Engaging your class when the sun is shining is easy when you use these creative Easter-themed learning activities. Use one idea or a few and build a lesson plan your class will be excited to follow.
Our Top Five Learning Activities to Keep Curious Minds Busy This Easter
If you're in a private or home-schooled classroom, you have your pick of religious activities to incorporate the Easter holiday. If you're in a public-school classroom, or your lessons are of a more secular bent, it can be harder to find appropriate activities. That's why we've rounded up five of our favorite Easter activities (plus a few bonus ideas) that allow you to share the spring-time fun with your students regardless of religious affiliation.
Math Egg Wrap
In our Math for Kids course, we introduce fun lessons and activities that you can use in your elementary math classroom. Among our favorites is the Math Egg Wrap activity. To do this, you'll need yarn, glue, and oval-shaped balloons.
Have your students each blow up a balloon. Smaller balloons work best since they inflate faster and the final product is less likely to collapse. Then ask the kids to cut strips of yarn large enough to wrap once around the balloon.
You can use this craft to teach them how to use a flexible measuring device, such as a fabric tape measure, to get the yarn just the right size.
Soak the yarn strips in glue, making sure that each is completely covered. Allow the students to carefully wrap the glue-soaked yarn around the balloon in random patterns until all the pieces are used.
Let the project dry completely for at least a few hours, then pop the balloons and carefully remove the rubber pieces.
This project works well for making Christmas ornaments and string pumpkins too!
Easter Egg Hunt
An Easter Egg hunt is just one of the fun ways your class can have an alphabet lesson. Buy 26 plastic eggs and split them in half. Write uppercase letters on half and lowercase letters on the other half. Place all the halves in a basket and let the kids fish the eggs out one at a time. They then match them with a corresponding letter on a sheet of paper you've already marked with a grid. When both halves are found, put the egg together and return it to the basket.
If your lesson is about color recognition, you can split your classroom into groups (the number will depend on how many egg colors you have). Each group is assigned a color. When the hunt begins, the students are told how many eggs in their color have been hidden and are directed to find ONLY their egg colors. The hunt can be repeated as often as the students are having fun.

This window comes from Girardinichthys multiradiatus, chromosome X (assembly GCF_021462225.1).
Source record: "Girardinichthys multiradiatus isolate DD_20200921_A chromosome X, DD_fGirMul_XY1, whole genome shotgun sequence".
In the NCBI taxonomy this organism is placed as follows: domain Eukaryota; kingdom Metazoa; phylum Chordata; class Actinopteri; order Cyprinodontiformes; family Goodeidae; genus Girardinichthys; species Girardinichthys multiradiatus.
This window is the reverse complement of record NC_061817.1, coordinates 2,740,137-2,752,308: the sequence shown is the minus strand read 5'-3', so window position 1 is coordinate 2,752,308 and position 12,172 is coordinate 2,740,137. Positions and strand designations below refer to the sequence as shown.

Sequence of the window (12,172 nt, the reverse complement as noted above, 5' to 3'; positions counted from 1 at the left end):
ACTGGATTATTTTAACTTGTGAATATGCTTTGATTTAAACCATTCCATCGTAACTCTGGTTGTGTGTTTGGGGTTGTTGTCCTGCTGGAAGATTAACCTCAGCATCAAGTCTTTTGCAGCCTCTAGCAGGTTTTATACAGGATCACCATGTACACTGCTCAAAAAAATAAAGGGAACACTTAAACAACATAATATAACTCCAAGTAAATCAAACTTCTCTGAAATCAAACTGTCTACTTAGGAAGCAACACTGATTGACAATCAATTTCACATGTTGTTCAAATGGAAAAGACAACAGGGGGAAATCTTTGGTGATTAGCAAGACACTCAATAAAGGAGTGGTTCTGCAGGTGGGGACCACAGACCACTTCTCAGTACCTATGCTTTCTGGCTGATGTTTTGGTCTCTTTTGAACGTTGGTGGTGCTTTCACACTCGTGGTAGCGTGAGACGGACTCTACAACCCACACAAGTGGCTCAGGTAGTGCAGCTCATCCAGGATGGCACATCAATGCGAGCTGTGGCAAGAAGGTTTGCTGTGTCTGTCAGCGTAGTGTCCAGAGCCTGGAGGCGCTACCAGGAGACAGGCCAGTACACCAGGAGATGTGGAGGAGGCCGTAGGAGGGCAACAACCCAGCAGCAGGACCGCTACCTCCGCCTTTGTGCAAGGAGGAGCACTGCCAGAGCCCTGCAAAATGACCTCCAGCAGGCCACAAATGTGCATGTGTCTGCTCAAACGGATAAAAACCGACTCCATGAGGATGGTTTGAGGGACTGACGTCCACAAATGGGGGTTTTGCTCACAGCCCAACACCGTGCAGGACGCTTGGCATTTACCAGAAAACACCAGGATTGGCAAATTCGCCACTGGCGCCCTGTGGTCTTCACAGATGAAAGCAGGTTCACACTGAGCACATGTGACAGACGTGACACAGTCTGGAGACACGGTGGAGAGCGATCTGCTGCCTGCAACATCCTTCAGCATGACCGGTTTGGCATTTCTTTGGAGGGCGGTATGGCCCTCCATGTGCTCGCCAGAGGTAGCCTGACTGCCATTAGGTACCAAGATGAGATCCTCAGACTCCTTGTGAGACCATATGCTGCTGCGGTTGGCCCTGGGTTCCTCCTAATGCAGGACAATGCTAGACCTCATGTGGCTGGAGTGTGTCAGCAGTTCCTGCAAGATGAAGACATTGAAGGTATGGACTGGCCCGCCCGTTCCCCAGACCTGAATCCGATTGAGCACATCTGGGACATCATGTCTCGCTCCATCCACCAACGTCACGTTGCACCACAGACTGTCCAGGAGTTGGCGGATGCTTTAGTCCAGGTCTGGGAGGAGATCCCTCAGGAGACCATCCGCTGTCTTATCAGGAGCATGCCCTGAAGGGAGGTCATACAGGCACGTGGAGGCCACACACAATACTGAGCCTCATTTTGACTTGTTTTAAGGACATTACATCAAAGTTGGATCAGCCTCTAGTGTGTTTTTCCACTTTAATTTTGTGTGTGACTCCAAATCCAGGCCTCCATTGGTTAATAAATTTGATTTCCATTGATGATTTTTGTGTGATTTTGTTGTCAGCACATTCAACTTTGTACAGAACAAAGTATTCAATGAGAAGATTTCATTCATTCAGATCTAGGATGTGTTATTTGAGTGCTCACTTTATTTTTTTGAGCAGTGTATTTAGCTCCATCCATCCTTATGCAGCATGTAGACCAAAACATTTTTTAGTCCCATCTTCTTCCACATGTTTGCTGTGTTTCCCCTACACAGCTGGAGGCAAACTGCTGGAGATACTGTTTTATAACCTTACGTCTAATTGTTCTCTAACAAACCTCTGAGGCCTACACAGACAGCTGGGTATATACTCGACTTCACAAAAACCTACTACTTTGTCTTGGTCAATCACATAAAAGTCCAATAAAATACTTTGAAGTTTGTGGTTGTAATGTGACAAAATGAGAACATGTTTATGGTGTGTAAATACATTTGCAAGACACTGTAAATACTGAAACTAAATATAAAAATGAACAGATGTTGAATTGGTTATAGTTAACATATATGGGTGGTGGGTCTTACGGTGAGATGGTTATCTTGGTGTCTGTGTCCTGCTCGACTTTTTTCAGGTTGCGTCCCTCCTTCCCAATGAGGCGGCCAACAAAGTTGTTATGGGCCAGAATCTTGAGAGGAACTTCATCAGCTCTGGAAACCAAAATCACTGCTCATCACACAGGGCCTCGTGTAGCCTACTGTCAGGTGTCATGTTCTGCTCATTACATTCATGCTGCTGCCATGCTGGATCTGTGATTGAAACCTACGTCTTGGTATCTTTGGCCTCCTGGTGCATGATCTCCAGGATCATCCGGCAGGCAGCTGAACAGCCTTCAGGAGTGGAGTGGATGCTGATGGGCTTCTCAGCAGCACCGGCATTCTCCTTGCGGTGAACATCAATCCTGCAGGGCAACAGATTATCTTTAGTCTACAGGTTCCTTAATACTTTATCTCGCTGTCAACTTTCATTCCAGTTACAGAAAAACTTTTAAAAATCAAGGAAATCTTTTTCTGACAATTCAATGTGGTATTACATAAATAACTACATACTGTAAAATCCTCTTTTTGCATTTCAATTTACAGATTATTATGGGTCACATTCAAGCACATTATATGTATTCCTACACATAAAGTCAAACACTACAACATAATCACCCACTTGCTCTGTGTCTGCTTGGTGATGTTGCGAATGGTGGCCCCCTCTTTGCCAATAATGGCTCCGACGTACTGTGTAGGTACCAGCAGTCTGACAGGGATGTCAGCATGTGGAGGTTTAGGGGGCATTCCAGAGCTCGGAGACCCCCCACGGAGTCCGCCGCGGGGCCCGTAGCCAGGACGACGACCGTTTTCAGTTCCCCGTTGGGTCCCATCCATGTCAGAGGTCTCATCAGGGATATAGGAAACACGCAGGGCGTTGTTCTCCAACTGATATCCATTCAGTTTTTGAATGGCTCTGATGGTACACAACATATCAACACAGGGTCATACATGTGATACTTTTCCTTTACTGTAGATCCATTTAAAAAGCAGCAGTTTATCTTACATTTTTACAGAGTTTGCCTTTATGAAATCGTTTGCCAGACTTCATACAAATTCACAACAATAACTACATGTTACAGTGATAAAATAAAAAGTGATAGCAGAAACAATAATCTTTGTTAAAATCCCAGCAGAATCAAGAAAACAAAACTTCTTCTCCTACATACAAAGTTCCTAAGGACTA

You can add a math component by asking them to divide the eggs evenly based on the total number of eggs and the students participating.
Masks are always a fan favorite. In this activity, detailed on our popular Easter Activities page, you can pass out paper plates and allow the students to draw their own faces, or print out animal faces for them to color on card stock. Students can be instructed to make realistic animals or encouraged to be creative, adding wild colors, or crazy materials.
Once the kids have decorated the design to their satisfaction, punch holes in the sides of the mask. You may then tie yarn through the holes and allow the children to wear them on their faces. For an added touch of creativity, students can write stories about the creatures they've created. The class might even choose to stage a play, acting out the stories they've written.
There are many ways you and your class can decorate eggs to take home for the Easter holiday, from the simple to the complex:
- Wrap tissue paper dipped in diluted craft glue around boiled eggs and seal with acrylic spray.
- Paint boiled eggs with craft paint.
- Dip and dye eggs in food coloring and vinegar.
- Paint Mache eggs and allow to dry.
- Wrap real or plastic eggs with rubber bands and dip in paint or dye.
Each project allows children to practice cooperation, patience, and fine motor control while giving them a treasure they can take home to share.
During the project, children should be encouraged to think about where their eggs come from. Ask them open-ended questions about what kinds of animals lay eggs and how big or small the eggs they've seen are.
Bulletin Board Ideas
If your elementary classroom is looking to jazz up the bulletin board with some clever and colorful new artwork, consider some of our Easter bulletin board ideas. Focus on the holiday and hop into a good book with a bunny-themed design and some fun chapter books to get kids reading. Focus on spring with handprint flowers and sunny skies. Or cuten things up and learn about mammals with a baby animal themed board.
Easter is a Great Time to Engage Your Class
Getting kids excited about learning can be tough when the sun finally comes out after a long cold winter. Using our Easter learning activities can help put a little fun in your springtime lessons. It can also keep the student's attention from wandering back out to the playground - at least for a little while. For more tips, use our teacher resources and take advantage of teachers who have already suffered spring fever and lived to tell the tale.